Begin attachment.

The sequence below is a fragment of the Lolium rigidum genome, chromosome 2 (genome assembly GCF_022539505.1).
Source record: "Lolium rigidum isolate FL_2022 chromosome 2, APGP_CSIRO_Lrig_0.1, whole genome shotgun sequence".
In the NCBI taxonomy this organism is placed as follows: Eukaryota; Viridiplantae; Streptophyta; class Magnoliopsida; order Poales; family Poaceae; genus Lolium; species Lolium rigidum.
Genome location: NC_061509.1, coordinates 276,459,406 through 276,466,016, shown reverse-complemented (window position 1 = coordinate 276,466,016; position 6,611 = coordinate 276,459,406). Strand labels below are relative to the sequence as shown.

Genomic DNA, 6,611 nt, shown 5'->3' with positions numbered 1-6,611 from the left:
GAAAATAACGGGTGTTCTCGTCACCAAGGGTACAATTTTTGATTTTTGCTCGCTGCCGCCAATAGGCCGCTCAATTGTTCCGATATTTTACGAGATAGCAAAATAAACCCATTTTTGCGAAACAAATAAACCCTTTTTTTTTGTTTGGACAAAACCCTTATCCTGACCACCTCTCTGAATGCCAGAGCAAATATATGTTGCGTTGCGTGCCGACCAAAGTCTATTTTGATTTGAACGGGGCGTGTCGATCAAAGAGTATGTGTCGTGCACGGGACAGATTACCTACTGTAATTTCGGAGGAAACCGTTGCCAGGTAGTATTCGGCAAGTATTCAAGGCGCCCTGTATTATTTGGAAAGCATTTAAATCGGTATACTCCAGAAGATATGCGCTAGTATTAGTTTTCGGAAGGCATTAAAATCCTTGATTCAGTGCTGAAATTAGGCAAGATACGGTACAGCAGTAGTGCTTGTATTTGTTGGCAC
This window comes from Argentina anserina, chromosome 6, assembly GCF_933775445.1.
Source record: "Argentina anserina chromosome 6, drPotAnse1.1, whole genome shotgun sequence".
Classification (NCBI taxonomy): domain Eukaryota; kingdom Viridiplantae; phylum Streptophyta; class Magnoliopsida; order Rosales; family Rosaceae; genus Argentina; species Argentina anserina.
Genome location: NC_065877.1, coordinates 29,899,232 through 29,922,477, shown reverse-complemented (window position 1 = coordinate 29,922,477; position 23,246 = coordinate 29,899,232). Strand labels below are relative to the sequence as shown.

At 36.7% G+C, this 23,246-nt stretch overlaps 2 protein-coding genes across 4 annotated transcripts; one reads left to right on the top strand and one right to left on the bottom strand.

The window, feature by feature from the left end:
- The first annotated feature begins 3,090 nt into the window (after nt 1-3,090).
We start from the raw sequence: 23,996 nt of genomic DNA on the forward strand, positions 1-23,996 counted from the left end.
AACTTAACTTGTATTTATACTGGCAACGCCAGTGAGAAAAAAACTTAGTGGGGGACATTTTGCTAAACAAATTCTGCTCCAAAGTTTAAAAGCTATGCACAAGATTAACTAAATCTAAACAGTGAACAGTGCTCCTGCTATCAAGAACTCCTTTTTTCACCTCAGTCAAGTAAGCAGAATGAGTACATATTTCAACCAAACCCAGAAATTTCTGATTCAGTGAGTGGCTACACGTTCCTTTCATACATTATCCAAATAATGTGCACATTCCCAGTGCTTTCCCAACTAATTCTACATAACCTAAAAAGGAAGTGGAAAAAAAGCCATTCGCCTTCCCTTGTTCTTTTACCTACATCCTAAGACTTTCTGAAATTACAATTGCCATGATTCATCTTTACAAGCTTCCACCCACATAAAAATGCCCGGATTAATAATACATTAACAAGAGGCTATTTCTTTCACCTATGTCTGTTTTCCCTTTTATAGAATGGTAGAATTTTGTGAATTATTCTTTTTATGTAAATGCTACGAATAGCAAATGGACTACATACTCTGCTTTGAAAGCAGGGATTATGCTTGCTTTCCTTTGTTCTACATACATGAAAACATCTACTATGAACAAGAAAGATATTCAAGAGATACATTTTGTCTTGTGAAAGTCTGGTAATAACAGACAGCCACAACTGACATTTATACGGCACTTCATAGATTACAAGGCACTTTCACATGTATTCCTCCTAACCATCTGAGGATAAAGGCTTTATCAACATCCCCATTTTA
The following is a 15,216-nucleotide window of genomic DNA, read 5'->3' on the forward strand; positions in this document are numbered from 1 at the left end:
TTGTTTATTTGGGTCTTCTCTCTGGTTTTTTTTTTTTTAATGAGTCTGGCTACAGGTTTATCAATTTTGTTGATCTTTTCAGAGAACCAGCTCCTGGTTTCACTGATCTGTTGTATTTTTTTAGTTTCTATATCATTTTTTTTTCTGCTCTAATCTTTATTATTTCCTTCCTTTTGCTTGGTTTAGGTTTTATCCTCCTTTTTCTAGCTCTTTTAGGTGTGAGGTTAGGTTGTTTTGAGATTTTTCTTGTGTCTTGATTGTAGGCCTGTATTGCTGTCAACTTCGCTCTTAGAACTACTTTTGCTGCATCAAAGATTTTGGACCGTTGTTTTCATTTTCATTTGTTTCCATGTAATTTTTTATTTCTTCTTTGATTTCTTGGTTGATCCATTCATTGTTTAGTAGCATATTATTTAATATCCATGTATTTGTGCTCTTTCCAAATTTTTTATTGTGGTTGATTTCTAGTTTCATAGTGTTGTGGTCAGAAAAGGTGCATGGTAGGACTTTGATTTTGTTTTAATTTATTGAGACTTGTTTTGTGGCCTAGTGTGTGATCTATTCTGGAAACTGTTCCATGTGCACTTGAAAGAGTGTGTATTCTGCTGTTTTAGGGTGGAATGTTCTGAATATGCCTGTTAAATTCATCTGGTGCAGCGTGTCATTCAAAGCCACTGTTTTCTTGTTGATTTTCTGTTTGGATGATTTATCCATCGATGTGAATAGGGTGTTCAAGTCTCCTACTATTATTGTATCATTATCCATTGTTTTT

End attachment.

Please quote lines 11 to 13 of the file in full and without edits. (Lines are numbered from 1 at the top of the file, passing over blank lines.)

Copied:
At 36.7% G+C, this 23,246-nt stretch overlaps 2 protein-coding genes across 4 annotated transcripts; one reads left to right on the top strand and one right to left on the bottom strand.

The window, feature by feature from the left end:
- The first annotated feature begins 3,090 nt into the window (after nt 1-3,090).